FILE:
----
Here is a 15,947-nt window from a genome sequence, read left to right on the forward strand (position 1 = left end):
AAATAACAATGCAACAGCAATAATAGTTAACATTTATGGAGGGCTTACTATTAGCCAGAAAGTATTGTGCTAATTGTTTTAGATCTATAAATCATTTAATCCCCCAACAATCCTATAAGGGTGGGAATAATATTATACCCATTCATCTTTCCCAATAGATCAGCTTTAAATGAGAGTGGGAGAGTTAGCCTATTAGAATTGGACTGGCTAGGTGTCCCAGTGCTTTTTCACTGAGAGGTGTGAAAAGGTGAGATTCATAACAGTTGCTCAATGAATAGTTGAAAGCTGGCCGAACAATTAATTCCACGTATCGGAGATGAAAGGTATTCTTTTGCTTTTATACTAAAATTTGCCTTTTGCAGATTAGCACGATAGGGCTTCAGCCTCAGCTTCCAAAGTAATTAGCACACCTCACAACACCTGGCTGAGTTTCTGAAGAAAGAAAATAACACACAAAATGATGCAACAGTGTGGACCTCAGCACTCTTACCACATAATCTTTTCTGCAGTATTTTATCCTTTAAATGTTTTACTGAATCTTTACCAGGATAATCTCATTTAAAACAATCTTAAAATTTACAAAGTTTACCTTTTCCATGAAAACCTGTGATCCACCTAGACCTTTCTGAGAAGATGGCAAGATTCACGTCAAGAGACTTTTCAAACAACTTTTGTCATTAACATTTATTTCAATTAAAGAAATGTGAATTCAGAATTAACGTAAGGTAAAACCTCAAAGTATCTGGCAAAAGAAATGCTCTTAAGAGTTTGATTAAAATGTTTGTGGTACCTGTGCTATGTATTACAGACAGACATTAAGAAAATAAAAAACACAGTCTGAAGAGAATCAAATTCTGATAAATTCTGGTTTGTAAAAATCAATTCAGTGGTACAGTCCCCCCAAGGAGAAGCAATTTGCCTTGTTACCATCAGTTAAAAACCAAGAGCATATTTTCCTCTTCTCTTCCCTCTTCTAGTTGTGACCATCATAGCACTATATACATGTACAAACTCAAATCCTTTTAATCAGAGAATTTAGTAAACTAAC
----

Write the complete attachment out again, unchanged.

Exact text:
Here is a 15,947-nt window from a genome sequence, read left to right on the forward strand (position 1 = left end):
AAATAACAATGCAACAGCAATAATAGTTAACATTTATGGAGGGCTTACTATTAGCCAGAAAGTATTGTGCTAATTGTTTTAGATCTATAAATCATTTAATCCCCCAACAATCCTATAAGGGTGGGAATAATATTATACCCATTCATCTTTCCCAATAGATCAGCTTTAAATGAGAGTGGGAGAGTTAGCCTATTAGAATTGGACTGGCTAGGTGTCCCAGTGCTTTTTCACTGAGAGGTGTGAAAAGGTGAGATTCATAACAGTTGCTCAATGAATAGTTGAAAGCTGGCCGAACAATTAATTCCACGTATCGGAGATGAAAGGTATTCTTTTGCTTTTATACTAAAATTTGCCTTTTGCAGATTAGCACGATAGGGCTTCAGCCTCAGCTTCCAAAGTAATTAGCACACCTCACAACACCTGGCTGAGTTTCTGAAGAAAGAAAATAACACACAAAATGATGCAACAGTGTGGACCTCAGCACTCTTACCACATAATCTTTTCTGCAGTATTTTATCCTTTAAATGTTTTACTGAATCTTTACCAGGATAATCTCATTTAAAACAATCTTAAAATTTACAAAGTTTACCTTTTCCATGAAAACCTGTGATCCACCTAGACCTTTCTGAGAAGATGGCAAGATTCACGTCAAGAGACTTTTCAAACAACTTTTGTCATTAACATTTATTTCAATTAAAGAAATGTGAATTCAGAATTAACGTAAGGTAAAACCTCAAAGTATCTGGCAAAAGAAATGCTCTTAAGAGTTTGATTAAAATGTTTGTGGTACCTGTGCTATGTATTACAGACAGACATTAAGAAAATAAAAAACACAGTCTGAAGAGAATCAAATTCTGATAAATTCTGGTTTGTAAAAATCAATTCAGTGGTACAGTCCCCCCAAGGAGAAGCAATTTGCCTTGTTACCATCAGTTAAAAACCAAGAGCATATTTTCCTCTTCTCTTCCCTCTTCTAGTTGTGACCATCATAGCACTATATACATGTACAAACTCAAATCCTTTTAATCAGAGAATTTAGTAAACTAAC